Just in time for the holidays, New York whiskey lovers might soon lose the chance to gulp down a nice, strong glass of Lehman Brothers Ashes of Disaster whiskey–all thanks to Barclays PLC.
When Lehman Brothers filed for bankruptcy back on September 15, 2008–a move that might just have triggered the whole gosh-darn financial meltdown–Barclays PLC snapped up the remnants of the firm the next day for $1.75 billion. Since then, however, “Lehman Brothers” has become synonymous with the series of events that led to global recession and Barclays, not surprisingly, has strived to distance itself from the brand.
Fast-forward to last year and, according to Law360, London-based Tiger Lily Ventures, Ltd. applied to trademark “Lehman Brothers” for a new line of whiskey and beer that it said would “expose another side to New York.” According to Robert Garson, an attorney with Garson, Segal, Steinmetz, Fladgate LLP who is representing Tiger Lily Ventures, Ltd., the company wants its product to be a cheeky ode to the city’s resilience, and it plans to use local distillers and source all ingredients from New York State. Lehman Brothers whiskey is now taking orders for its three varieties: Ashes of Disaster heavy-bodied whiskey, Evergreen original blend and Snapfire untempered blend.
“As we say in the Big Apple ‘Ever Upwards,” The Lehman Brothers whiskey website reads. “It is in this great state one can see that from the ashes of disaster can grow the roses of promise and progress,”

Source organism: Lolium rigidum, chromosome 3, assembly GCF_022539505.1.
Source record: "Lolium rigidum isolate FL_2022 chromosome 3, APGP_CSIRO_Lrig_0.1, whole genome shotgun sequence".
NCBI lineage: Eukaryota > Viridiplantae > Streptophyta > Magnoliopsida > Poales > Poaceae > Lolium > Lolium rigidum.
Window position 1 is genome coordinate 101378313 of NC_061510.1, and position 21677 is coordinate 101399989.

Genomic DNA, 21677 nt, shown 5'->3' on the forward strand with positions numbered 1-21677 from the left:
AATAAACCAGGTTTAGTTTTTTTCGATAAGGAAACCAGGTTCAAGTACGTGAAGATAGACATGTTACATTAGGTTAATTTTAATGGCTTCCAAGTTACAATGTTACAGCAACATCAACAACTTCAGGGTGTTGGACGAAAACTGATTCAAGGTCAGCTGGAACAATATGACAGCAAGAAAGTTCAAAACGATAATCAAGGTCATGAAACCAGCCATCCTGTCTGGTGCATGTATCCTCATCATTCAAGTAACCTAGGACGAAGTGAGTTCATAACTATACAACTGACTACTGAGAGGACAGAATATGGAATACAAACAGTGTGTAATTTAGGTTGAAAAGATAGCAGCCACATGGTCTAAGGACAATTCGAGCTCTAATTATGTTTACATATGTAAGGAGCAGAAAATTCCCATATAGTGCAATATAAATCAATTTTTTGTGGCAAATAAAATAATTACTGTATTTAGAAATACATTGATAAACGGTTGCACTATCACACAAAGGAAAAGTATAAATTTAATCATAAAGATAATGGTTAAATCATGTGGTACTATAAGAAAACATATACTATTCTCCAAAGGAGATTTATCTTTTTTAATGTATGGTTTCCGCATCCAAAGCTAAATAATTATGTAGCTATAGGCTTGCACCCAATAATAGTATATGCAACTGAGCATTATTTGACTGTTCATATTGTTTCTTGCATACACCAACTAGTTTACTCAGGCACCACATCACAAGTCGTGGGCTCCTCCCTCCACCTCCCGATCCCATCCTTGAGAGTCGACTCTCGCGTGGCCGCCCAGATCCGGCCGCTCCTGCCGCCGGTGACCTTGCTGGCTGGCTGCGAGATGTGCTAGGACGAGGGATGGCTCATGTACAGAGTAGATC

Now, court records show Barclays is fighting back, arguing the company can’t get the trademark because “Lehman Brothers still is a going concern, engaged in numerous financial transactions and business dealings.” It’s not clear what exactly Barclays has been doing with the Lehman Brothers name. The company absorbed former Lehman employees and some aspects of its culture in 2008, but many former Lehman executives have been leaving, according to the Wall Street Journal. The battle between Tiger Lily and Barclays is ongoing, and both have appeals before the Trademark Trial and Appeal Board.
“They’re fighting against what is clearly a tongue-in-cheek nod of the head, or a tip of the cap,” Mr. Garson told the Observer. “For Barclays to want to use ‘Lehman Brothers’ for banking services is like a Lance Armstrong Foundation for honesty in sports.”
A spokesman for Barclays declined to comment.